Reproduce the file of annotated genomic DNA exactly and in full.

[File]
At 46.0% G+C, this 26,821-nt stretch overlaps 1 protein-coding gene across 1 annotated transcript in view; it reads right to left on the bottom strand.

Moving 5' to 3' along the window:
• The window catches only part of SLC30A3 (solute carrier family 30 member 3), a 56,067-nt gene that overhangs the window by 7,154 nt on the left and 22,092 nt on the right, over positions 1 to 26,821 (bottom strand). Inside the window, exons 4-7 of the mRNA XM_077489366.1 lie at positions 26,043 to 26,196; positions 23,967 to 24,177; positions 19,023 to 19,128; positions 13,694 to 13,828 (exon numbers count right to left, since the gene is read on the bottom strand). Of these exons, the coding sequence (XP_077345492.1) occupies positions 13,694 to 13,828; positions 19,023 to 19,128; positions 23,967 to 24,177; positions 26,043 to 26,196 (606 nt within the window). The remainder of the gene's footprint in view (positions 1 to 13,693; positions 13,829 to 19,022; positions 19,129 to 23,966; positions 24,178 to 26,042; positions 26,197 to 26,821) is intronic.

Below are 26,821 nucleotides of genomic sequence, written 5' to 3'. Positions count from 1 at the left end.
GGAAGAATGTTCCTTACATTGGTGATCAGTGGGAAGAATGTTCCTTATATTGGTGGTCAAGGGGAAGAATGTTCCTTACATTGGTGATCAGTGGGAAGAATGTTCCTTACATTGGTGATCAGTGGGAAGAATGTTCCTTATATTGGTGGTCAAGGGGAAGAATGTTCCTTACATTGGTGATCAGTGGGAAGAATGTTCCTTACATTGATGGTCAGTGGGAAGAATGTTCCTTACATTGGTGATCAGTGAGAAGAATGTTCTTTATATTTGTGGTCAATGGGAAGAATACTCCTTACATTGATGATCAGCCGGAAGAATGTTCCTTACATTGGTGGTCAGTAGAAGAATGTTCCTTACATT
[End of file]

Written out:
At 46.0% G+C, this 26,821-nt stretch overlaps 1 protein-coding gene across 1 annotated transcript in view; it reads right to left on the bottom strand.

Moving 5' to 3' along the window:
• The window catches only part of SLC30A3 (solute carrier family 30 member 3), a 56,067-nt gene that overhangs the window by 7,154 nt on the left and 22,092 nt on the right, over positions 1 to 26,821 (bottom strand). Inside the window, exons 4-7 of the mRNA XM_077489366.1 lie at positions 26,043 to 26,196; positions 23,967 to 24,177; positions 19,023 to 19,128; positions 13,694 to 13,828 (exon numbers count right to left, since the gene is read on the bottom strand). Of these exons, the coding sequence (XP_077345492.1) occupies positions 13,694 to 13,828; positions 19,023 to 19,128; positions 23,967 to 24,177; positions 26,043 to 26,196 (606 nt within the window). The remainder of the gene's footprint in view (positions 1 to 13,693; positions 13,829 to 19,022; positions 19,129 to 23,966; positions 24,178 to 26,042; positions 26,197 to 26,821) is intronic.

Below are 26,821 nucleotides of genomic sequence, written 5' to 3'. Positions count from 1 at the left end.
GGAAGAATGTTCCTTACATTGGTGATCAGTGGGAAGAATGTTCCTTATATTGGTGGTCAAGGGGAAGAATGTTCCTTACATTGGTGATCAGTGGGAAGAATGTTCCTTACATTGGTGATCAGTGGGAAGAATGTTCCTTATATTGGTGGTCAAGGGGAAGAATGTTCCTTACATTGGTGATCAGTGGGAAGAATGTTCCTTACATTGATGGTCAGTGGGAAGAATGTTCCTTACATTGGTGATCAGTGAGAAGAATGTTCTTTATATTTGTGGTCAATGGGAAGAATACTCCTTACATTGATGATCAGCCGGAAGAATGTTCCTTACATTGGTGGTCAGTAGAAGAATGTTCCTTACATT